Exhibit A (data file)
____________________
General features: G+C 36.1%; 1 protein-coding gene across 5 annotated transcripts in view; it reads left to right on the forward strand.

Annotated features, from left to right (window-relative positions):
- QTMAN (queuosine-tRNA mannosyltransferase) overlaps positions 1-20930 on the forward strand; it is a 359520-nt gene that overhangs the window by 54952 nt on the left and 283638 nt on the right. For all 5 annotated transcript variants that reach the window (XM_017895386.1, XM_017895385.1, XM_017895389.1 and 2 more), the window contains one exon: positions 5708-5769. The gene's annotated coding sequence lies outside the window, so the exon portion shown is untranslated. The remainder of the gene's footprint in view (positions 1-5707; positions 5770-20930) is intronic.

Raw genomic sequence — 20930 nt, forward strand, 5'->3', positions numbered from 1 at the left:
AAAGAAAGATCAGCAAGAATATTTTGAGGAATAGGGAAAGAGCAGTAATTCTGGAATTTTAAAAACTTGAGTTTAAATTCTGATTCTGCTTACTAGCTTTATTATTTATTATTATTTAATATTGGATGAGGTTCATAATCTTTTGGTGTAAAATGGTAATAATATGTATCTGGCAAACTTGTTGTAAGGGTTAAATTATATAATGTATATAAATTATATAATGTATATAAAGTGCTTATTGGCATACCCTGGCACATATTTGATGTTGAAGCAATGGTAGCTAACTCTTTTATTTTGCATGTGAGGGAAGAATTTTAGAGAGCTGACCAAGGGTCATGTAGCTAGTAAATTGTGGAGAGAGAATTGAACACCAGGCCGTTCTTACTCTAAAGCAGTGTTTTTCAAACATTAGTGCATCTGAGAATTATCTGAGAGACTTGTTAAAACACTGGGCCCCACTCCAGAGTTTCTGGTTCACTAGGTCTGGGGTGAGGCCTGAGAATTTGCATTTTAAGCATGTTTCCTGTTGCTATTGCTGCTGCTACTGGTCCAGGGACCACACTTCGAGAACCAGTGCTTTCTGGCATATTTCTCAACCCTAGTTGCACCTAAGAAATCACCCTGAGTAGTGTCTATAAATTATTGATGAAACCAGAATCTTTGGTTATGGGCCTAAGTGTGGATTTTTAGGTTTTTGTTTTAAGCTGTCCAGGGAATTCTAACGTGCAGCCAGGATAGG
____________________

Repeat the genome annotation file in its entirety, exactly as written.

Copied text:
General features: G+C 36.1%; 1 protein-coding gene across 5 annotated transcripts in view; it reads left to right on the forward strand.

Annotated features, from left to right (window-relative positions):
- QTMAN (queuosine-tRNA mannosyltransferase) overlaps positions 1-20930 on the forward strand; it is a 359520-nt gene that overhangs the window by 54952 nt on the left and 283638 nt on the right. For all 5 annotated transcript variants that reach the window (XM_017895386.1, XM_017895385.1, XM_017895389.1 and 2 more), the window contains one exon: positions 5708-5769. The gene's annotated coding sequence lies outside the window, so the exon portion shown is untranslated. The remainder of the gene's footprint in view (positions 1-5707; positions 5770-20930) is intronic.

Raw genomic sequence — 20930 nt, forward strand, 5'->3', positions numbered from 1 at the left:
AAAGAAAGATCAGCAAGAATATTTTGAGGAATAGGGAAAGAGCAGTAATTCTGGAATTTTAAAAACTTGAGTTTAAATTCTGATTCTGCTTACTAGCTTTATTATTTATTATTATTTAATATTGGATGAGGTTCATAATCTTTTGGTGTAAAATGGTAATAATATGTATCTGGCAAACTTGTTGTAAGGGTTAAATTATATAATGTATATAAATTATATAATGTATATAAAGTGCTTATTGGCATACCCTGGCACATATTTGATGTTGAAGCAATGGTAGCTAACTCTTTTATTTTGCATGTGAGGGAAGAATTTTAGAGAGCTGACCAAGGGTCATGTAGCTAGTAAATTGTGGAGAGAGAATTGAACACCAGGCCGTTCTTACTCTAAAGCAGTGTTTTTCAAACATTAGTGCATCTGAGAATTATCTGAGAGACTTGTTAAAACACTGGGCCCCACTCCAGAGTTTCTGGTTCACTAGGTCTGGGGTGAGGCCTGAGAATTTGCATTTTAAGCATGTTTCCTGTTGCTATTGCTGCTGCTACTGGTCCAGGGACCACACTTCGAGAACCAGTGCTTTCTGGCATATTTCTCAACCCTAGTTGCACCTAAGAAATCACCCTGAGTAGTGTCTATAAATTATTGATGAAACCAGAATCTTTGGTTATGGGCCTAAGTGTGGATTTTTAGGTTTTTGTTTTAAGCTGTCCAGGGAATTCTAACGTGCAGCCAGGATAGG